I was preparing to lead communion recently, trying to pay attention to the familiar words that now so easily roll off my tongue.
“This is my body which is for you; do this in remembrance of me”
The greek word which we translate ‘remembrance’ also gives root to our English word ‘amnesia’ which is a condition that describes memory loss. We also get our word ‘amnesty’ from the same root: it literally means ‘to forget someones sins’.
So I found myself mulling over remembering and forgetting!
Unless we intentionally recall certain things to our mind, we will tend to forget them. There are numerous phone numbers, PIN codes, shortcuts on my computers menu that I forget because I do not often recall them to my mind. A little over a decade ago, I used to be able to recall dozens of phone numbers. Now, thanks to smartphones and speed dials, I hardly remember any numbers because I rarely have to recall them to my mind.
In the Lord’s supper we are invited to bring to our remembrance the story of Jesus giving his body for us and establishing a new covenant in his blood with us. We are to do this every time we partake of the Lords supper. It is interesting to me that Jesus told his disciples to do this over this shared meal. Remember together.
Remember. Recall to your mind. Bring it back to your remembrance. Whatever you do, don’t forget!
God was used to warning his people against forgetting!
‘Take care, lest you forget’ is a refrain repeated throughout the book of Deuteronomy, accompanied just as often by “you shall remember the Lord”. [Bearing in mind that ‘Deuteronomy’ means the ‘second giving of the Law’ and you can already see why this might be a theme. Moses was reminding them of the covenant that God had made with them through Exodus and Leviticus]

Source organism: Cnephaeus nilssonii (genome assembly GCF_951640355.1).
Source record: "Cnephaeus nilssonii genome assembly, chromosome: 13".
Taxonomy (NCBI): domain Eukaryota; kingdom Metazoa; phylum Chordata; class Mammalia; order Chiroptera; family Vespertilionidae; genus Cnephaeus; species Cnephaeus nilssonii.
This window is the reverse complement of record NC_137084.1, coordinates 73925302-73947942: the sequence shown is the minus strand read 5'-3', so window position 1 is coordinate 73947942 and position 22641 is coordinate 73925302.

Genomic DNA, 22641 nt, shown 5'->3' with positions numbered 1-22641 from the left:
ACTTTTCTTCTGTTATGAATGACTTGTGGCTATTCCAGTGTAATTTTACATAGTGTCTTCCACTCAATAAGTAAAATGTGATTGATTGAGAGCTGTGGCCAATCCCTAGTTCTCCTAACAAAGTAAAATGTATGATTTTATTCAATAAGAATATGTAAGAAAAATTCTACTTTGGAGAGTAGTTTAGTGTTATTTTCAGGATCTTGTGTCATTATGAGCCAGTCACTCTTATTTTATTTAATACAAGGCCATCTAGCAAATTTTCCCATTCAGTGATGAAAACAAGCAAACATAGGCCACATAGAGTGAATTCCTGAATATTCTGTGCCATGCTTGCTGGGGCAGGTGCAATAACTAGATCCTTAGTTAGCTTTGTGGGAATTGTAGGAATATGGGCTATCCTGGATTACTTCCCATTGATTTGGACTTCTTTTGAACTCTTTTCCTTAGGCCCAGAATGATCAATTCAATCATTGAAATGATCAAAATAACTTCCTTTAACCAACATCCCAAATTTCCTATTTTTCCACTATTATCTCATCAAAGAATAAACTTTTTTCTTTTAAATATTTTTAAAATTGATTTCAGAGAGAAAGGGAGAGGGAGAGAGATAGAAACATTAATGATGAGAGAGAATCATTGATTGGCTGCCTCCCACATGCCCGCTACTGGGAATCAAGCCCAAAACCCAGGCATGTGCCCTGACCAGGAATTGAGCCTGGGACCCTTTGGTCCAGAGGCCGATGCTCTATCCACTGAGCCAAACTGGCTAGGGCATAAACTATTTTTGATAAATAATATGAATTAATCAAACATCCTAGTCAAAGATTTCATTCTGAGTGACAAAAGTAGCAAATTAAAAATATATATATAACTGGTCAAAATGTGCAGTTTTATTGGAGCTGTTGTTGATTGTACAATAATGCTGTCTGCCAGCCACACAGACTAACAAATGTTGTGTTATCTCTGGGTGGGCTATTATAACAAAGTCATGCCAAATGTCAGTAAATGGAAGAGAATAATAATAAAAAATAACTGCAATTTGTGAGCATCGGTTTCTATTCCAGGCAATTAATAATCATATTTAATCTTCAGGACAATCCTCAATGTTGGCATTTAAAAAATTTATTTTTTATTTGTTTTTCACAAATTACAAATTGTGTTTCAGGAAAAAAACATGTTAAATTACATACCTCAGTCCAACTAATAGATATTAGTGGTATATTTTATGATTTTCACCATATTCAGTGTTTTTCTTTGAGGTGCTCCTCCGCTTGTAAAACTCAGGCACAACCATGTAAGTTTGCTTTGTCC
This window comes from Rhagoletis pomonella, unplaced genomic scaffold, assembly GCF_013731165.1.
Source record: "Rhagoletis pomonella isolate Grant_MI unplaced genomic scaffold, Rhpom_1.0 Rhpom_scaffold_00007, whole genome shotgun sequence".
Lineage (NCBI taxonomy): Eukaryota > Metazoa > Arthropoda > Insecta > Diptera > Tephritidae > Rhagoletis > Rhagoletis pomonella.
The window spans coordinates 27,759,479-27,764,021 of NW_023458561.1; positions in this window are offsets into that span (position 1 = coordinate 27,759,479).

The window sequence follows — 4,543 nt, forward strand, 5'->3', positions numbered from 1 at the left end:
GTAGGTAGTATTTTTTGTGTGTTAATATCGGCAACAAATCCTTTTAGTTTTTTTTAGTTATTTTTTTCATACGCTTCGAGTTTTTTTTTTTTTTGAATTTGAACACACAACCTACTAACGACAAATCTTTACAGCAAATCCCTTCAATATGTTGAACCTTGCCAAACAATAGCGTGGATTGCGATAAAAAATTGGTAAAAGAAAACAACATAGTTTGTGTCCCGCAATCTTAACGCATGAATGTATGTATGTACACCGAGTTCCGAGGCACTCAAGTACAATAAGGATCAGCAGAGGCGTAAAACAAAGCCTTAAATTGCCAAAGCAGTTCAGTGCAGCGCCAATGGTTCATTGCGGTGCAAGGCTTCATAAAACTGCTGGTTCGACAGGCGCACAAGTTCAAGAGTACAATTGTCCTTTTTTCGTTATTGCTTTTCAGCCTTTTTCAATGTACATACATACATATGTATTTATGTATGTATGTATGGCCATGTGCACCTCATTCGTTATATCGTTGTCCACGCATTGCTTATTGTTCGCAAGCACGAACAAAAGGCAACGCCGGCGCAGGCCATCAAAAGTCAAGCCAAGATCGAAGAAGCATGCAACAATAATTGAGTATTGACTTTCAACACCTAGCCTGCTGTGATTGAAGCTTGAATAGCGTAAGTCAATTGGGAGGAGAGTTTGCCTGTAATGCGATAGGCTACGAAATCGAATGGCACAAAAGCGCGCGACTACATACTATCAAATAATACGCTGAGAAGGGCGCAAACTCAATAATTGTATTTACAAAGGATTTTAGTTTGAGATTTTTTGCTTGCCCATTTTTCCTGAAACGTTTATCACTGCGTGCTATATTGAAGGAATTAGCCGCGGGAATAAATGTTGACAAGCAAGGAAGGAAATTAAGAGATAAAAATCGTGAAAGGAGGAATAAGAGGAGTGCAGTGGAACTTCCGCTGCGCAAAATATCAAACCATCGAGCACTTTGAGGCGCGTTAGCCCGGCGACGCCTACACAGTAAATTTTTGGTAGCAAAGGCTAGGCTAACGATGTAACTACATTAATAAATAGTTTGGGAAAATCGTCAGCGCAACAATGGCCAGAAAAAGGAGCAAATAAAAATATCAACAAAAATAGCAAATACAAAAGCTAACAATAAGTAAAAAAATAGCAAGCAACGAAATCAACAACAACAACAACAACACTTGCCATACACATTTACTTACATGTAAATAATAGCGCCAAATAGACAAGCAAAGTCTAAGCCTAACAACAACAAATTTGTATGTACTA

But we are prone to forgetfulness.
Forgetful people wander in the desert longer than they needed to.
Forgetful people have no hope in what God might do, because they can’t remember what he has done before.
Forgetful people are foolish people.
Perhaps through bringing back to our minds the story of God’s goodness and deliverance in the Scriptures as well as in our own lives, we are actually changed. Perhaps our neural pathways are actually re-wired as a result of remembering our history with God’s goodness.
I’ve recently heard about a few Pastors who are discovering the power of taking communion every day. I think I can see how that could be very powerful. Every day you recall to mind Jesus giving his body for us and making a new covenant in his blood. Keep doing that on a daily basis and sooner or later you are bound to have a renewed mind because the story of Christ’s sacrifice and God’s deliverance has been rehearsed so many times that it becomes your controlling narrative.
In the spur of the moment during leading communion, I mused that ‘whilst some people drink to forget – we drink to remember’!
May we each be transformed by our remembrance of what Christ did for us as we engage in this beautiful sacrament